South Korea’s financial markets were roiled by a new tapering tantrum after the US Federal Reserve chairman signaled further tightening last week, causing falls in the South Korean currency, bonds and stocks.
On Tuesday, the US dollar closed at 1,348.50 won, 12 won higher than the previous session. This is the highest level since November 23rd and the lowest in 10 months for the South Korean currency. The dollar/won exchange rate reached the day’s high of 1,349.50 dollars.
The Korean currency extended its losing streak as the US dollar strengthened as the yield on 10-year US government bonds rose to 4.5%, the highest level in 16 years.
The US dollar index, which measures the dollar’s value against a basket of six foreign currencies, rose to 106.10, the highest since November last year.
The dollar index and Treasury yields have soared after Federal Reserve Chairman Jerome Powell signaled further interest rate cuts last Wednesday.
South Korean government bonds also followed U.S. government bonds on Tuesday. The yield on the 10-year note added 4.2 basis points to 4.054%, the highest this year. The previous record was 4.031% on September 21st..
The higher the yield, the lower the bond price. Bond yields and prices move in opposite directions.
South Korean stock markets also saw capital flight as investors braced for further tightening by the US central bank.
The country’s benchmark stock index Kospi fell 1.3% to close at 2,462.97 on Tuesday.
“The sharp rise in US 10-year government bond yields has triggered a (new) taper tantrum,” said Park Sang-hyun, an analyst at Hi Investment & Securities, adding, “Korean stocks, bonds, and currency have all slumped. “I am doing so,” he said.
The taper tantrum refers to the panic selling of U.S. Treasuries that triggered a spike in yields in 2013 in response to signals that the Fed was ending its quantitative easing program.
Winning under downward pressure
Market analysts said the outlook for the Korean currency was bleak, anticipating high interest rates in the United States for a long time.
Some predict that the dollar/won exchange rate will exceed 1,400 won by the end of this year.
NH Futures analyst Kim Seung-hyuk said: “The rise in US bond yields further weakened the value of the Korean won against the US dollar, but was driven by expectations that US interest rate increases would persist.” Ta. With inflation expectations rising at $100 per barrel, this is putting upward pressure on the dollar index. ”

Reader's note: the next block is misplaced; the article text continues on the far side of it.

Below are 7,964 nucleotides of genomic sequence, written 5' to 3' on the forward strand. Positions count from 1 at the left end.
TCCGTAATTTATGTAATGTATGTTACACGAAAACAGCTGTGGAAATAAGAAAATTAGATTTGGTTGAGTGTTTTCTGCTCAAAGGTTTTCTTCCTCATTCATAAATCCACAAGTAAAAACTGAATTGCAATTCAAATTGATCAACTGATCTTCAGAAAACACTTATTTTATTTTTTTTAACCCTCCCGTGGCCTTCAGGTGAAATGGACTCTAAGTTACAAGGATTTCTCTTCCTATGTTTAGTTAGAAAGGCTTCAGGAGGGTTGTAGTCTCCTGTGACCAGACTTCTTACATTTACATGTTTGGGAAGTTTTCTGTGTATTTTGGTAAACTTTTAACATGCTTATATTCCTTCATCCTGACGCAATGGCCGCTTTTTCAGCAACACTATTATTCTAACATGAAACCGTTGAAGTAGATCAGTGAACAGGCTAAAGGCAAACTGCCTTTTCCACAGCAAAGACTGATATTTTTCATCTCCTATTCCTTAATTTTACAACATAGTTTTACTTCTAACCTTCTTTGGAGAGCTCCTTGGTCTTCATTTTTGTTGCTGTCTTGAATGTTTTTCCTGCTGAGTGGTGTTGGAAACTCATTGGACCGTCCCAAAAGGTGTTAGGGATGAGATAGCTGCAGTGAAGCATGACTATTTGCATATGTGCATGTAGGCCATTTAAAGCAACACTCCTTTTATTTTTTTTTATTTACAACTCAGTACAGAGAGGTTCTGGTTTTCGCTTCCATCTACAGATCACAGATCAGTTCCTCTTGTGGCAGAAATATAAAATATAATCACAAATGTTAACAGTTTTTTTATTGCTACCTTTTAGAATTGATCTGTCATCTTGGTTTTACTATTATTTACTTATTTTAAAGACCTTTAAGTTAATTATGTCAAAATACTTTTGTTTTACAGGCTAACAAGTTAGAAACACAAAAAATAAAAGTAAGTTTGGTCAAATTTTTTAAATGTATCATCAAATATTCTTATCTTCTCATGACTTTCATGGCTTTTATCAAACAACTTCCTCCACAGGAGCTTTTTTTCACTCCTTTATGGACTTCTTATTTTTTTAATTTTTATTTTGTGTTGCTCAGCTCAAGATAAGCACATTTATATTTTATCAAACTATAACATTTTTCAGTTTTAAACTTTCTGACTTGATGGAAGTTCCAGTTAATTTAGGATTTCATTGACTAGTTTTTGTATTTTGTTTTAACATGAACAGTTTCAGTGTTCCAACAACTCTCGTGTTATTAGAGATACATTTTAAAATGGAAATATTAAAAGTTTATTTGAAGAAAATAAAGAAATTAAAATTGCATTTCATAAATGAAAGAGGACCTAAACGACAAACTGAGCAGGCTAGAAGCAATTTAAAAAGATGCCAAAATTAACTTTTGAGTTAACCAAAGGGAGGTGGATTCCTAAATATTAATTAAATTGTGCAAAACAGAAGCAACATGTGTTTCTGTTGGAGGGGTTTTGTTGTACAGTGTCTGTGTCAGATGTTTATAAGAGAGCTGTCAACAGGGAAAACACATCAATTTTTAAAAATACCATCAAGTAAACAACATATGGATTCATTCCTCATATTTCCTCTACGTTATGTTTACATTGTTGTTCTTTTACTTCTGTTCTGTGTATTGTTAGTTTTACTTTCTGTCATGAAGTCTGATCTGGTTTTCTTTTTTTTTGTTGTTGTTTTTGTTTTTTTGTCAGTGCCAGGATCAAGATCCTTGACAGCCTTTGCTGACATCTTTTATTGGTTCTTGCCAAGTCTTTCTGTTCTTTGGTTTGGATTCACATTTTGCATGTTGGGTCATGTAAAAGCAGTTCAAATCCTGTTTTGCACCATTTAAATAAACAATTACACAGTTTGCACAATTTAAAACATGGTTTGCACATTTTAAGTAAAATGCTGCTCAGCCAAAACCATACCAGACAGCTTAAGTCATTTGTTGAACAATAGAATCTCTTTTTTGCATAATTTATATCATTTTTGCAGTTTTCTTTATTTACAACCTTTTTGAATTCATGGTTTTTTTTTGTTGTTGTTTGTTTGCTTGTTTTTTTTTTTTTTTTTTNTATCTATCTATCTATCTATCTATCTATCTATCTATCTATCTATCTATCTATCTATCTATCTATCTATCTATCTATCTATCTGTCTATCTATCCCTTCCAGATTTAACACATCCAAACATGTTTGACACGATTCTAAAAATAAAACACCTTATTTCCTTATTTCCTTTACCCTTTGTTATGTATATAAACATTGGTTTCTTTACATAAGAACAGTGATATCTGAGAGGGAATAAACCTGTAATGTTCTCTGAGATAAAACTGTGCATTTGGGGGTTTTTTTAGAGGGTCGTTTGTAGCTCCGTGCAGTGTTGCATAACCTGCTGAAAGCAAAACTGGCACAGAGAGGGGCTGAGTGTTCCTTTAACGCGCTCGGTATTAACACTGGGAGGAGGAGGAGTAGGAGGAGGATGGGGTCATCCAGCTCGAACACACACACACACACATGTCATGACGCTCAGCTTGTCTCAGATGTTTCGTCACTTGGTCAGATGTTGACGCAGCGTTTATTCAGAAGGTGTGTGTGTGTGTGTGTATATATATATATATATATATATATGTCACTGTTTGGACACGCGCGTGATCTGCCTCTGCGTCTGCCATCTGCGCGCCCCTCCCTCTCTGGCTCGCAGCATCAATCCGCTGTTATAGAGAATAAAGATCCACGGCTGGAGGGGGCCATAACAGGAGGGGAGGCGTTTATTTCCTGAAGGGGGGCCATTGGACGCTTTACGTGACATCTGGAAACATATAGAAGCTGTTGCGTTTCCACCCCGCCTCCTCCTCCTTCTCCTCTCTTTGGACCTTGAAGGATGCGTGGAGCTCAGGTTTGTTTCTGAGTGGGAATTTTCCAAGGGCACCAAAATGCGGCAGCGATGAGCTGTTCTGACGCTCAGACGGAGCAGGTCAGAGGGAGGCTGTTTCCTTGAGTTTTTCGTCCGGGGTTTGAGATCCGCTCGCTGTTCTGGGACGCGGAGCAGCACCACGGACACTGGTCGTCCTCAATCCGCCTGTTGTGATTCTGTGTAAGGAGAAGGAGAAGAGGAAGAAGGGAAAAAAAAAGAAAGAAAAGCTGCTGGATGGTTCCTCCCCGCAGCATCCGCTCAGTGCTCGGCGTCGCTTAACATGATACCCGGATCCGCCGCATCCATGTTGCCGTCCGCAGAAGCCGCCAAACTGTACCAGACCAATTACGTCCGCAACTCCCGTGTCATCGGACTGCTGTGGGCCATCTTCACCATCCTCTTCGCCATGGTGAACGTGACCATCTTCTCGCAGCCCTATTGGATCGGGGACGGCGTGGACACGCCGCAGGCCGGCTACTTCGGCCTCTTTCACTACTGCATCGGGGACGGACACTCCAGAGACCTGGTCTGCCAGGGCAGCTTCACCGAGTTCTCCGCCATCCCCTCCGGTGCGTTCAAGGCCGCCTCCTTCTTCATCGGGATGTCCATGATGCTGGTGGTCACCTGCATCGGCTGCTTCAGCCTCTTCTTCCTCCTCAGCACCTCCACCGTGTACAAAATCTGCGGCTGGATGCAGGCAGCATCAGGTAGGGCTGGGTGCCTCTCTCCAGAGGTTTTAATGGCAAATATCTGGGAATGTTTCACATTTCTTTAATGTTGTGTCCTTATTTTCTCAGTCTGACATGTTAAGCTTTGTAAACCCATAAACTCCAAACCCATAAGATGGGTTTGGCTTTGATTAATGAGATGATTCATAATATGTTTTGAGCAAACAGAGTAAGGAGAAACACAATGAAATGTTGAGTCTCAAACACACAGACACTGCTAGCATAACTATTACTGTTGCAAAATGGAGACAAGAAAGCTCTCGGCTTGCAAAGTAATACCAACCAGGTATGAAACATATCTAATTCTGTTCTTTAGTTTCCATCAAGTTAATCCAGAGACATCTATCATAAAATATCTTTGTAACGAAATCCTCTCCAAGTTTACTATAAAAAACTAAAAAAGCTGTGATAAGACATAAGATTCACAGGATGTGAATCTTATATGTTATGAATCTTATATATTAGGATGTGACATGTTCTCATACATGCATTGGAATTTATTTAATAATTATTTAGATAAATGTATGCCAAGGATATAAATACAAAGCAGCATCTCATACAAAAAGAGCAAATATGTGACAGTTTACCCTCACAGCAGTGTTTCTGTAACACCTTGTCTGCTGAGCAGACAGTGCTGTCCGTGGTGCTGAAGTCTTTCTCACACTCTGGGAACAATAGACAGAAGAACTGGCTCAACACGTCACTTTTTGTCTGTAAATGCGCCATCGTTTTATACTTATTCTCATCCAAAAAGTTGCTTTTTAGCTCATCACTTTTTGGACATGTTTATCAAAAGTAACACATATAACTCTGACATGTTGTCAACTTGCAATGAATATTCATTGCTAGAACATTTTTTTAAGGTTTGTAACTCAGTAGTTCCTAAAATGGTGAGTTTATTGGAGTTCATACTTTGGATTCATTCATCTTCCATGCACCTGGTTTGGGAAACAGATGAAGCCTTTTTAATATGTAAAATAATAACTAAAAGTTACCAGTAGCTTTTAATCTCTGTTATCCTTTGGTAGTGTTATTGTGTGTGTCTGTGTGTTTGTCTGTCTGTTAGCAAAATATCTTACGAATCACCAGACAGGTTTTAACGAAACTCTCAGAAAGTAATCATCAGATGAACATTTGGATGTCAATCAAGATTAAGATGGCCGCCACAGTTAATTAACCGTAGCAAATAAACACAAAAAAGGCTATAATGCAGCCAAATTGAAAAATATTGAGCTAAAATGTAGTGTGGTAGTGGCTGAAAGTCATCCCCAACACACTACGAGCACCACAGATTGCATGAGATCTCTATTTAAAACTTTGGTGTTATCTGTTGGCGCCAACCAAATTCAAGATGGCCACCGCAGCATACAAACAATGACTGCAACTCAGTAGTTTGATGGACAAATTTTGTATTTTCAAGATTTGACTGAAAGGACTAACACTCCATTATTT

The Federal Reserve last week kept the federal funds rate unchanged at its target range of 5.25% to 5.50%, but set its forecast for this year’s highest benchmark overnight rate at 5.6%, opening up the possibility of at least one more rate hike.
Policymakers also expected the policy rate to be at least 5.1% at the end of 2024, compared to the previously expected 4.6%.
The dollar has also strengthened as the risk of a U.S. government shutdown increases after the world’s largest economies have yet to agree on a federal spending bill. Congress must pass the bill by October 1 to prevent a government shutdown.
Global credit rating service Moody’s warned on Monday that its credit rating for the United States would be downgraded if Washington froze. It rates the world’s No. 1 economy with an Aaa stable outlook, the highest among the world’s top three credit institutions.
A month ago, Fitch downgraded the U.S. rating by one notch to AA+, the same rating assigned by S&P Global in 2011.
downward spiral bond
A downgrade in the U.S. credit rating could cause U.S. bond yields to rise even further, providing ground for further appreciation in the U.S. dollar.
Investors are increasingly relying on the dollar as other major currencies show no signs of recovery.
Shin Se-dong, a professor at the economics department of Sookmyung Women’s University in Seoul, said, “Other countries such as European countries suffering from economic recession cannot raise interest rates like the United States.” She said, “The dollar/won pair may exceed $1,400 this year because investors believe that the dollar is the only reliable currency.”
Bond yields are also expected to continue rising.
“The yield on 10-year U.S. government bonds is likely to rise to the low 5% range,” said Moon Hong-chul, an economist at DB Financial Investment. “Local (Korean) bond yields are also expected to continue rising.”
I fell into a dilemma
If the US policy rate is raised another quarter of a percentage point this year, the gap with South Korea’s borrowing costs could widen to a record 2.25 percentage points. South Korea’s policy interest rate is 3.50%.
If that happens, capital outflows from Asia’s fourth-largest economy will further accelerate, and the won exchange rate will fall further.
To prevent capital flight, the Korean central bank may consider: Another interest rate hike by the end of this yearMarket analysts have doubts about the move given the country’s weak economic growth.
If interest rate hikes resume, it will delay the recovery of South Korea’s economy, which has already been hit by high interest rates, a weak won, rising oil prices, and sluggish exports.
The Bank of Korea’s next monetary policy meeting is scheduled for October 19th.
Write destination Do-Won Lim and Sin-Young Park at firstname.lastname@example.org
Sookyung Seo edited this article.